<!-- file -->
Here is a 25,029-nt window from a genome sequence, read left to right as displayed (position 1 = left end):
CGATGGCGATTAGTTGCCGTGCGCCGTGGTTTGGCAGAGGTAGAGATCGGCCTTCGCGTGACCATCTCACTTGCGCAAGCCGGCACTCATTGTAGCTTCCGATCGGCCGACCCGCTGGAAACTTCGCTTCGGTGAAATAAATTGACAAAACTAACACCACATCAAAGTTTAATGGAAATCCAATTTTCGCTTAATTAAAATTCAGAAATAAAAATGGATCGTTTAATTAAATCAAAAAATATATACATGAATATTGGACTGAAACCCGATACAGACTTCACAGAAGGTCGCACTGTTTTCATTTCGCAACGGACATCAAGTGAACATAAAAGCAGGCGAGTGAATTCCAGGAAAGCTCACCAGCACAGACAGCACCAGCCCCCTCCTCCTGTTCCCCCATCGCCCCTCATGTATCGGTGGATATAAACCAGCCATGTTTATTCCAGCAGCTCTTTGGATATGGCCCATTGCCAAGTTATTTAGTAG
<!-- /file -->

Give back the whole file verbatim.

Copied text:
Here is a 25,029-nt window from a genome sequence, read left to right as displayed (position 1 = left end):
CGATGGCGATTAGTTGCCGTGCGCCGTGGTTTGGCAGAGGTAGAGATCGGCCTTCGCGTGACCATCTCACTTGCGCAAGCCGGCACTCATTGTAGCTTCCGATCGGCCGACCCGCTGGAAACTTCGCTTCGGTGAAATAAATTGACAAAACTAACACCACATCAAAGTTTAATGGAAATCCAATTTTCGCTTAATTAAAATTCAGAAATAAAAATGGATCGTTTAATTAAATCAAAAAATATATACATGAATATTGGACTGAAACCCGATACAGACTTCACAGAAGGTCGCACTGTTTTCATTTCGCAACGGACATCAAGTGAACATAAAAGCAGGCGAGTGAATTCCAGGAAAGCTCACCAGCACAGACAGCACCAGCCCCCTCCTCCTGTTCCCCCATCGCCCCTCATGTATCGGTGGATATAAACCAGCCATGTTTATTCCAGCAGCTCTTTGGATATGGCCCATTGCCAAGTTATTTAGTAG